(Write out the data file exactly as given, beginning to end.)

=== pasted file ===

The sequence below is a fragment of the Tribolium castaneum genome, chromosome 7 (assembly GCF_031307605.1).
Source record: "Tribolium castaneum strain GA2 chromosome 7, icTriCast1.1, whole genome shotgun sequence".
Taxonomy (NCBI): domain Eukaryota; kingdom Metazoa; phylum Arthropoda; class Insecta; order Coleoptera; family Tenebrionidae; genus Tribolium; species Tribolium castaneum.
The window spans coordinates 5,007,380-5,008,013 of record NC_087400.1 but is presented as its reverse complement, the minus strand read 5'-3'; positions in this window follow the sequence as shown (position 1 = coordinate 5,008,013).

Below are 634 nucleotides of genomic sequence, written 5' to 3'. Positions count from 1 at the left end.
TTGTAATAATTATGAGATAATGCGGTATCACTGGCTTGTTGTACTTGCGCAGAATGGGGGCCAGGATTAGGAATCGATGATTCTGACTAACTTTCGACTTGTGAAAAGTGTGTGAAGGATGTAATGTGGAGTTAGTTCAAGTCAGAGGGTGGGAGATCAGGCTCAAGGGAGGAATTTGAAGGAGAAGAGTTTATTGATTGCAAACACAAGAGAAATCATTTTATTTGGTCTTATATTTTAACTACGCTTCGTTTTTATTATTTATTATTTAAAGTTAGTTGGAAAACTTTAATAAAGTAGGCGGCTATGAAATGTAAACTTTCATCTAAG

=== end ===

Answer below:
The sequence below is a fragment of the Tribolium castaneum genome, chromosome 7 (assembly GCF_031307605.1).
Source record: "Tribolium castaneum strain GA2 chromosome 7, icTriCast1.1, whole genome shotgun sequence".
Taxonomy (NCBI): domain Eukaryota; kingdom Metazoa; phylum Arthropoda; class Insecta; order Coleoptera; family Tenebrionidae; genus Tribolium; species Tribolium castaneum.
The window spans coordinates 5,007,380-5,008,013 of record NC_087400.1 but is presented as its reverse complement, the minus strand read 5'-3'; positions in this window follow the sequence as shown (position 1 = coordinate 5,008,013).

Below are 634 nucleotides of genomic sequence, written 5' to 3'. Positions count from 1 at the left end.
TTGTAATAATTATGAGATAATGCGGTATCACTGGCTTGTTGTACTTGCGCAGAATGGGGGCCAGGATTAGGAATCGATGATTCTGACTAACTTTCGACTTGTGAAAAGTGTGTGAAGGATGTAATGTGGAGTTAGTTCAAGTCAGAGGGTGGGAGATCAGGCTCAAGGGAGGAATTTGAAGGAGAAGAGTTTATTGATTGCAAACACAAGAGAAATCATTTTATTTGGTCTTATATTTTAACTACGCTTCGTTTTTATTATTTATTATTTAAAGTTAGTTGGAAAACTTTAATAAAGTAGGCGGCTATGAAATGTAAACTTTCATCTAAG